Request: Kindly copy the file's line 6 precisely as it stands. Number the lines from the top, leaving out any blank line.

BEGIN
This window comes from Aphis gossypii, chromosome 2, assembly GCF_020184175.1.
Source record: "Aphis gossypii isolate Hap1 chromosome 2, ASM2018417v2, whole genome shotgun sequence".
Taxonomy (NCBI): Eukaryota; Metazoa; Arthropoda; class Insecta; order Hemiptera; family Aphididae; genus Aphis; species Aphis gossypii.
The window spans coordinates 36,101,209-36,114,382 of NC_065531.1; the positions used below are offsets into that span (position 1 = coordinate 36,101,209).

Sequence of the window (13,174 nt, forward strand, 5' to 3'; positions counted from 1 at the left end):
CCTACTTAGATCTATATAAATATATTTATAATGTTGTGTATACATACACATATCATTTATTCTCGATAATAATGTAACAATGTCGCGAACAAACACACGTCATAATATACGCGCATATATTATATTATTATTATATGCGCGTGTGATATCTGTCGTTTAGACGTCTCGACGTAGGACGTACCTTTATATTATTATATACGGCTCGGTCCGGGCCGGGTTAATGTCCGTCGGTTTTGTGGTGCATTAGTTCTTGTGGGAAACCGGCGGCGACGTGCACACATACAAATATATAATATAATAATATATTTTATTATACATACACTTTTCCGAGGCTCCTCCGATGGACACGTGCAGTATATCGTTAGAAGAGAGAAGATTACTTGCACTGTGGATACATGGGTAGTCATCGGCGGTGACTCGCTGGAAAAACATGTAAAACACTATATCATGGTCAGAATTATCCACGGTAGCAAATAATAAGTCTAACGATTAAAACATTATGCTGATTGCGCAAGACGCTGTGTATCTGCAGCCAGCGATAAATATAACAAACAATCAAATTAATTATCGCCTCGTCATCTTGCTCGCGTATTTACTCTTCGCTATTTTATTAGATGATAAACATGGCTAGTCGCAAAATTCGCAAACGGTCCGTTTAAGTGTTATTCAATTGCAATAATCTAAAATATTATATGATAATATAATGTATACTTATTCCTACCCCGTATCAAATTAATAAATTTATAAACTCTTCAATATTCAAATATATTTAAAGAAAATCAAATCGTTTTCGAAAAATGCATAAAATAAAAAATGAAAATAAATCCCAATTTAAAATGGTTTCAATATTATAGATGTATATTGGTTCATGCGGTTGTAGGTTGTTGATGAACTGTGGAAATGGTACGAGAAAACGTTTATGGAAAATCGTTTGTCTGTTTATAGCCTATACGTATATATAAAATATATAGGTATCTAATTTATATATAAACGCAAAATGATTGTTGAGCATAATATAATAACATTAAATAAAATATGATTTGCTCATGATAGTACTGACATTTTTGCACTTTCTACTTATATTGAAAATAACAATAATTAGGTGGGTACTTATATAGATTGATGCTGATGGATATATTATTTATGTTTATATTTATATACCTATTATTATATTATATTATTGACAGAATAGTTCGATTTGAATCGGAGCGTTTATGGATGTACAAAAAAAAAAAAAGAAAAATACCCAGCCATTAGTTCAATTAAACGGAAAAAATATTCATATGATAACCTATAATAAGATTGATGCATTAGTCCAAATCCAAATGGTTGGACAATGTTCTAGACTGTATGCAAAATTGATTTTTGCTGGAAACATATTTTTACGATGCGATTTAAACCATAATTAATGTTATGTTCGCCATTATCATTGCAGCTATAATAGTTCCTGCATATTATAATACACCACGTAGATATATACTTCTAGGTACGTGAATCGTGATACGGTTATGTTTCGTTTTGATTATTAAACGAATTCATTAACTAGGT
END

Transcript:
CCTACTTAGATCTATATAAATATATTTATAATGTTGTGTATACATACACATATCATTTATTCTCGATAATAATGTAACAATGTCGCGAACAAACACACGTCATAATATACGCGCATATATTATATTATTATTATATGCGCGTGTGATATCTGTCGTTTAGACGTCTCGACGTAGGACGTACCTTTATATTATTATATACGGCTCGGTCCGGGCCGGGTTAATGTCCGTCGGTTTTGTGGTGCATTAGTTCTTGTGGGAAACCGGCGGCGACGTGCACACATACAAATATATAATATAATAATATATTTTATTATACATACACTTTTCCGAGGCTCCTCCGATGGACACGTGCAGTATATCGTTAGAAGAGAGAAGATTACTTGCACTGTGGATACATGGGTAGTCATCGGCGGTGACTCGCTGGAAAAACATGTAAAACACTATATCATGGTCAGAATTATCCACGGTAGCAAATAATAAGTCTAACGATTAAAACATTATGCTGATTGCGCAAGACGCTGTGTATCTGCAGCCAGCGATAAATATAACAAACAATCAAATTAATTATCGCCTCGTCATCTTGCTCGCGTATTTACTCTTCGCTATTTTATTAGATGATAAACATGGCTAGTCGCAAAATTCGCAAACGGTCCGTTTAAGTGTTATTCAATTGCAATAATCTAAAATATTATATGATAATATAATGTATACTTATTCCTACCCCGTATCAAATTAATAAATTTATAAACTCTTCAATATTCAAATATATTTAAAGAAAATCAAATCGTTTTCGAAAAATGCATAAAATAAAAAATGAAAATAAATCCCAATTTAAAATGGTTTCAATATTATAGATGTATATTGGTTCATGCGGTTGTAGGTTGTTGATGAACTGTGGAAATGGTACGAGAAAACGTTTATGGAAAATCGTTTGTCTGTTTATAGCCTATACGTATATATAAAATATATAGGTATCTAATTTATATATAAACGCAAAATGATTGTTGAGCATAATATAATAACATTAAATAAAATATGATTTGCTCATGATAGTACTGACATTTTTGCACTTTCTACTTATATTGAAAATAACAATAATTAGGTGGGTACTTATATAGATTGATGCTGATGGATATATTATTTATGTTTATATTTATATACCTATTATTATATTATATTATTGACAGAATAGTTCGATTTGAATCGGAGCGTTTATGGATGTACAAAAAAAAAAAAAGAAAAATACCCAGCCATTAGTTCAATTAAACGGAAAAAATATTCATATGATAACCTATAATAAGATTGATGCATTAGTCCAAATCCAAATGGTTGGACAATGTTCTAGACTGTATGCAAAATTGATTTTTGCTGGAAACATATTTTTACGATGCGATTTAAACCATAATTAATGTTATGTTCGCCATTATCATTGCAGCTATAATAGTTCCTGCATATTATAATACACCACGTAGATATATACTTCTAGGTACGTGAATCGTGATACGGTTATGTTTCGTTTTGATTATTAAACGAATTCATTAACTAGGT